Dromedary Productions in partnership with Alphabetti Theatre and N16 Theatre
Frank Sumatra is under an hour long but it is hilariously funny. It is a different take on bringing up baby—and this time the infant is an orangutan who turns up on Bev and Keith’s doorstep, fortuitously when they are in the middle of trying for a baby.
Keith wants to ring the police, RSPCA, whoever to take him away but his wife Bev has already developed a soft spot for the orange bundle of fur. It is only after he has settled in and they have named him Frank that they realise he’s actually the orphan animal they sponsored and then forgot about, now a rapidly growing delinquent.
It is presented in the form of a radio broadcast with a studio audience, complete with the usual warm-up. It is delivered mainly to microphones with Dean Logan (who plays Frank) doing most of the foley work in the background, apart from some foot effects from his colleagues. Scene links are provided by Frank’s almost namesake Ol’ Blue-eyes, all carefully chosen numbers that keep the comic ball in the air.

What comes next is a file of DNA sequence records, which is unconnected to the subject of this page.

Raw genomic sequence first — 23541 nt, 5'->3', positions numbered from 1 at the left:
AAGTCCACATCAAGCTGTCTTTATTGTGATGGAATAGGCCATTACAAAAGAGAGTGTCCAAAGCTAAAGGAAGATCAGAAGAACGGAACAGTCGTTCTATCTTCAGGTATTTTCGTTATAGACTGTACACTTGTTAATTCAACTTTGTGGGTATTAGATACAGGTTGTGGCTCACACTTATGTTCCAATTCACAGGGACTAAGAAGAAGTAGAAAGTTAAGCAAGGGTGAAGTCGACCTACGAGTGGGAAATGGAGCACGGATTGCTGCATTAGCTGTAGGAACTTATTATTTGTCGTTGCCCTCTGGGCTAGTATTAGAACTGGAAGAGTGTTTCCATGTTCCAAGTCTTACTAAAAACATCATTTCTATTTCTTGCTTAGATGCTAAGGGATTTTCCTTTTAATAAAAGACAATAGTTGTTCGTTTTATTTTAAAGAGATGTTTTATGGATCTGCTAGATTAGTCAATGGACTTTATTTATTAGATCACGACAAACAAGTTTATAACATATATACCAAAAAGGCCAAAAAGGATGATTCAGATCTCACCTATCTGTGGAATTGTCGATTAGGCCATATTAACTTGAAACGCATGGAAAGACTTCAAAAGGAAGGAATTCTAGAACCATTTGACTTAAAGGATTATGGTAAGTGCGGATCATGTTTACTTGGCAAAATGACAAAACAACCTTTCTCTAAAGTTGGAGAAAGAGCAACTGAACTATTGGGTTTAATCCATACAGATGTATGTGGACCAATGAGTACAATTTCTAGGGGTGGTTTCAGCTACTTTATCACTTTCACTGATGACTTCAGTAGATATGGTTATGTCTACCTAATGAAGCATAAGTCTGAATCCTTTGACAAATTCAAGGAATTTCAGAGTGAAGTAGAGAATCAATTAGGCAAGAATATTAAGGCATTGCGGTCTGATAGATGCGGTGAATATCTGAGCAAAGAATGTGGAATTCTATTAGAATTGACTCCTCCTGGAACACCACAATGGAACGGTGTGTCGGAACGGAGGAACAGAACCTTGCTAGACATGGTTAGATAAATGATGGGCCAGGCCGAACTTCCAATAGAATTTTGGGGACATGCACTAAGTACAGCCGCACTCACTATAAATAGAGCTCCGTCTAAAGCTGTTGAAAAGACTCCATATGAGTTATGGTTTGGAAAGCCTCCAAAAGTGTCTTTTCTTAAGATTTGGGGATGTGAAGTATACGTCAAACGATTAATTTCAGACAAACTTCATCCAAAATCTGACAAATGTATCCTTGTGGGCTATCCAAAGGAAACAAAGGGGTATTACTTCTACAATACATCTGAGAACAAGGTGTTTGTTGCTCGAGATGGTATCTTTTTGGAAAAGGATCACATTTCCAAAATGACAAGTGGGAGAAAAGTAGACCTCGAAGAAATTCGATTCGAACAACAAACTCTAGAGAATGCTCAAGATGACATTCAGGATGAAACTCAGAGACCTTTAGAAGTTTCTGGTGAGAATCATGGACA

Hannah Walker and Pip Chamberlin are beautifully paired as the couple coping (or not) with Logan’s roaring boy primate, as he takes over their lives. No details—to give them would spoil it—and there is not one but two twists at the end.
In Neil Armstrong’s production, laughs are shared between story and radio staging. Writer Mike Yeaman could probably have made more of those final story developments but doesn’t push the idea too far and sends you home wanting more and still laughing.
Frank Sumatra was commissioned by the Queen’s Hall Hexham and that earlier production was reviewed on tour in 2015.
Reviewer: Howard Loxton